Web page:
Physicists finally have the ability and technology to measure classical gravitational waves. We know electromagnetic waves can be used to carry information in the form of light and radio waves. We know some animals can even see ultraviolet light. Others can see different parts of the electromagnetic spectrum.

My vision has evolved the ability to see along the multidimensional gravitational/electromagnetic spectrums. And my brain has co-evolved to interpret these waves. Gravitational waves carry information similarly as traditional electromagnetic waves do. It’s similar, but not the same. We just haven’t been able to put the pieces together.

Everyone who’s ever lived has wakened from a dream and wondered how their unconscious has come up with some crazy story. I believe the brain is receiving and converting these gravitational waves to images and stories only meant for the observer or the dreamer. Even if another observer received the same gravitational signal, the deeper meaning or subtext wouldn’t make sense. It’s receiver specific.

Our brain is working during REM sleep. We easily measure brain waves while sleeping. What if brain waves are actually quantum gravitational waves the brain unconsciously processes as a response to the classic gravitational waves the brain is receiving? Said another way, classical gravitational waves coming in, quantum gravitational waves going out.

No. That’s not right. Or it’s incomplete. We measure brain waves with the part of the electromagnetic spectrum that we have the technology to measure. We need a new technology that would measure gravitation waves the brain receives and emits during sleep. Gravitational wave phases would more than likely be inversely related to the electromagnetic wave phases we have during sleep. In other words, the deeper we go into the sleep cycle, the more amplified and more frequent the gravitational waves. As the electromagnetic waves the brain emits decreases, the gravitation waves more than likely increases. We just need to find a way to measure it.

What technology do we have to measure the gravitational waves the brain is receiving and emitting? None. Our eyes will have to do for the time being.

Gravitational waves are passing through us all the time. But our brain must be tuned into the proper frequency or channel to receive the information. Apparently, we tune into and out of this state unconsciously as we sleep.


This shift in perspective has a powerful affect on how I think about Upsight.

What if it’s not all in my head?

Instead of my brain creating these visions, what if I have “gravity-receptors” in my eyes that see gravitational waves and my brain is trying to interpret their meaning? Seeing doesn’t necessarily mean understanding. Upsight is no exception. In much the same way the photoreceptors in our eyes pick up light waves and send signals to the brain for processing — the same way our ears send signals to the brain about the sounds we hear. The eye is the most evolved part of the brain. It would make sense that with continued evolution they would eventually pick up gravitational waves. It makes sense to me anyway. It also feels right.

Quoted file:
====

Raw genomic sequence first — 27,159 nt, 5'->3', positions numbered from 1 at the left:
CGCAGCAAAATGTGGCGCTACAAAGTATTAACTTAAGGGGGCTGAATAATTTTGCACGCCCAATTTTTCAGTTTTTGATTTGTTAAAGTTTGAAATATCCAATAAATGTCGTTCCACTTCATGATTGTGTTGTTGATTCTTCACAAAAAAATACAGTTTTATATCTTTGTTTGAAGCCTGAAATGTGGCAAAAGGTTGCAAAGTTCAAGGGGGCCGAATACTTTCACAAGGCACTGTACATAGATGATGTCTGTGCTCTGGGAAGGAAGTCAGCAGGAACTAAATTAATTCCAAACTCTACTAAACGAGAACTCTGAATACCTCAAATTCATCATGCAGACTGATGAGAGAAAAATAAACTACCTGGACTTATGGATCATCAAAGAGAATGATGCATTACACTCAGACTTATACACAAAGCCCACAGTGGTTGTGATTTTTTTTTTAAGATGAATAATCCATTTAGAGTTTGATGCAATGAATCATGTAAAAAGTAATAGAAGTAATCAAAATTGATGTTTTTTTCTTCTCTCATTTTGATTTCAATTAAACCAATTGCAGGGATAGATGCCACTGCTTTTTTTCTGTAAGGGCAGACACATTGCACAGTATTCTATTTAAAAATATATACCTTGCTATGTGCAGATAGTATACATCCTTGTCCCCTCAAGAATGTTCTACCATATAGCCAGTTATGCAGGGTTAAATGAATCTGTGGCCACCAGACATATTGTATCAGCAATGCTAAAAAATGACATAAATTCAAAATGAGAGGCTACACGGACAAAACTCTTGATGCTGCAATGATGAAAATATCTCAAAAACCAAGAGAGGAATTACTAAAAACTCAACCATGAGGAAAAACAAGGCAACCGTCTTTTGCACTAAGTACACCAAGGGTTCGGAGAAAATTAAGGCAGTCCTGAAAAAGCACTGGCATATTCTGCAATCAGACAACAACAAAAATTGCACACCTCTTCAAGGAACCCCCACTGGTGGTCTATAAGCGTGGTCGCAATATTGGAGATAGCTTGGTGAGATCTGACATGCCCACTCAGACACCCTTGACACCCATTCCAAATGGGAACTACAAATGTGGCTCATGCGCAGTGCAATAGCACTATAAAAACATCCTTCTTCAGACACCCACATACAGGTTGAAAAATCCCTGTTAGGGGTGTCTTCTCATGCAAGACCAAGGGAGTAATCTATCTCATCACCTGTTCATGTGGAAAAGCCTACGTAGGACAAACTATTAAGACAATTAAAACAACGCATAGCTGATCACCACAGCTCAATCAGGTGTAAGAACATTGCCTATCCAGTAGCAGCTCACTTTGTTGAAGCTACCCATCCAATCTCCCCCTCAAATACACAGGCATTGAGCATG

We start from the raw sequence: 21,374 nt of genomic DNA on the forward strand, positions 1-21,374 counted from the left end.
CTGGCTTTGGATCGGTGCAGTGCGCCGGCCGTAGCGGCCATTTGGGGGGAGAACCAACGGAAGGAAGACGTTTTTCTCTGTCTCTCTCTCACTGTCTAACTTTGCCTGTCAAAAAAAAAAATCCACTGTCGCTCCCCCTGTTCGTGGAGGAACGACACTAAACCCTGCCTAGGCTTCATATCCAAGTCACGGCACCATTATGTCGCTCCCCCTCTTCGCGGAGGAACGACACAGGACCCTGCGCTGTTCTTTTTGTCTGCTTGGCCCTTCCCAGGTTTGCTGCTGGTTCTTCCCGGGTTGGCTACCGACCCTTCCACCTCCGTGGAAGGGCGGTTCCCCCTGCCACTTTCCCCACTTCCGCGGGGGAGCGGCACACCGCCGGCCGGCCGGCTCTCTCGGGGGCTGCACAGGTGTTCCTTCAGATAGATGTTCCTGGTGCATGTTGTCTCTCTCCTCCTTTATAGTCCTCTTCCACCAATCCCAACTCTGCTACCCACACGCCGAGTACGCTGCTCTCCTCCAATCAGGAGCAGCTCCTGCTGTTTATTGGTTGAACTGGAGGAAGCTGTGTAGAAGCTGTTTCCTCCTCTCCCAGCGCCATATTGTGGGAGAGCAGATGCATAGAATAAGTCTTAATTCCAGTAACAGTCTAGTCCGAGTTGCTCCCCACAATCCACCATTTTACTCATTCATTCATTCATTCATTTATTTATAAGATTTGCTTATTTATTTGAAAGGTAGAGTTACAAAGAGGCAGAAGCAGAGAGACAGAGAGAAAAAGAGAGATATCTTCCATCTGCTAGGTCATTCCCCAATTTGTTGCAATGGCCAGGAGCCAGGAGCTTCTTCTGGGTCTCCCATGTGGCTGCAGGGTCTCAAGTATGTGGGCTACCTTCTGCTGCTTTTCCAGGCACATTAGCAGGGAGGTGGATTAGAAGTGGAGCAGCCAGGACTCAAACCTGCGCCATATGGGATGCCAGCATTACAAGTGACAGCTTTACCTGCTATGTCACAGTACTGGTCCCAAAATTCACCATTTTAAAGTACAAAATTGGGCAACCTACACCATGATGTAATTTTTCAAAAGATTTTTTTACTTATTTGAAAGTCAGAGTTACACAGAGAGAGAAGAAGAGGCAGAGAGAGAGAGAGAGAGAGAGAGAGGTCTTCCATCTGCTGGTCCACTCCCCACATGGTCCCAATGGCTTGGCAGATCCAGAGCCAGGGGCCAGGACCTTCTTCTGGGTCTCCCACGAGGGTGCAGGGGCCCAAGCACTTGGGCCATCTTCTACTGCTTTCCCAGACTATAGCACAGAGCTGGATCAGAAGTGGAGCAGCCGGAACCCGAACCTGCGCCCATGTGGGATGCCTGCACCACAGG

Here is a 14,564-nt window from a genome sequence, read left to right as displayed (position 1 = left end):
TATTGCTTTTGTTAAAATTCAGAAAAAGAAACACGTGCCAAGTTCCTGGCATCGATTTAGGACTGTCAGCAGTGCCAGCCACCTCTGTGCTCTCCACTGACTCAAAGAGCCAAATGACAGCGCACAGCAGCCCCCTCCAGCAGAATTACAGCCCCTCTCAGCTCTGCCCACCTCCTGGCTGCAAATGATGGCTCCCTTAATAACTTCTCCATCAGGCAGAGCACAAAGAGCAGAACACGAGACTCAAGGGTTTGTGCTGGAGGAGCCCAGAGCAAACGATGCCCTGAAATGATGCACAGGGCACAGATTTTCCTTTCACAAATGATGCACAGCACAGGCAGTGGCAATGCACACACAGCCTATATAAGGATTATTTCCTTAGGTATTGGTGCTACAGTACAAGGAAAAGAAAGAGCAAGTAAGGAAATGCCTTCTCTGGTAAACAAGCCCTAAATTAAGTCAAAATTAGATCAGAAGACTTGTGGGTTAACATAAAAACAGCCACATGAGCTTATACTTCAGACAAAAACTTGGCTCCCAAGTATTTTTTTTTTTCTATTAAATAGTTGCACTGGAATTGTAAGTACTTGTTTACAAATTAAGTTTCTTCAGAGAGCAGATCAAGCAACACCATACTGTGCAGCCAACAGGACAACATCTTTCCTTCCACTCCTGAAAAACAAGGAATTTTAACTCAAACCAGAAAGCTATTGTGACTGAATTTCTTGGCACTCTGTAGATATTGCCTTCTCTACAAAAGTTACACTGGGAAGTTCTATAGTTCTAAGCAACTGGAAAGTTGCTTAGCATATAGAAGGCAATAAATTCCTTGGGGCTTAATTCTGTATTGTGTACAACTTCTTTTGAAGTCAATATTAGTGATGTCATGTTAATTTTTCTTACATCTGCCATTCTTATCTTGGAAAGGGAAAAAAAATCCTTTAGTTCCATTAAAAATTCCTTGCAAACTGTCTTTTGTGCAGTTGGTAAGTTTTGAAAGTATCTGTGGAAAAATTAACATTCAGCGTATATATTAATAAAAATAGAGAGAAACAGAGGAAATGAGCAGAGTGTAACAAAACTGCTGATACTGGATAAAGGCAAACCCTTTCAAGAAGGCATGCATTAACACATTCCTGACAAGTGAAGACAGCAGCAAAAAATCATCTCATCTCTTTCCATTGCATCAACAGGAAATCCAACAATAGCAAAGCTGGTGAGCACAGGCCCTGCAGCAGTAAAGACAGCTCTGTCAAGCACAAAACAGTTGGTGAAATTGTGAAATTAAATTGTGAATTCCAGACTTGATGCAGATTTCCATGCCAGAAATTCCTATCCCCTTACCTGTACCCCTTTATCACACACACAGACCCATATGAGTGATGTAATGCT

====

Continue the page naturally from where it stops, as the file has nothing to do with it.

Most importantly, this hypothesis is testable.

More information is getting into my brain. I’m better connected than I was before. While I was getting one of my MRI’s, I was curious to see if my Upsight would work. Would the giant spinning magnets interfere with my Upsight? They didn’t — not one bit. Not only could I still manifest the visions, but I could also change them with a thought. It was business as usual. Giant magnetic waves do not influence them. Magnets have no practical affect on gravity. There’s something here that should be explored.

The most obvious benefits of this possible mutation so far have been an increase in natural intelligence, improved combinatorial thinking, overall numeracy, and my emergent visuospatial skills. I have a new found ability to look at problems, situations or opportunities from an additional perspective. I can literally step outside my mind and view my decision-making process. It’s almost like a guiding force is helping with my reasoning skills.

In a nutshell my, “I See Gravitational Waves Hypothesis” states that my Upsight is the result of a cellular mutation in the photosensitive retinal ganglion cells. The mutation affects these cells as well as the suprachiasmatic nucleus and perhaps even the entire Hypothalamus.

I believe the first observable and measurable display of this mutation is my ability to see gravitational waves leading to the benefits in thinking and reasoning that I mentioned above. While we may not yet have the technology to measure whether an eye is picking up gravitational waves directly, we do have the technology to see what areas of the brain are active during dreaming, visuospatial thinking and reasoning skills. MRI’s. fMRI’s, EEG’s, Eye tracking tools, etc.

I’ll be traveling to San Francisco sometime in 2020 to begin research with the Smith-Kettlewell Eye Research Institute. We are developing a series of tests to study Upsight, my visuospatial superpower. The first step in what I hope will ultimately prove this hypothesis. And if I’m wrong? So what. Maybe it’s Dark Matter. Either way, it’s cool as shit, and I feel lucky to have this gift.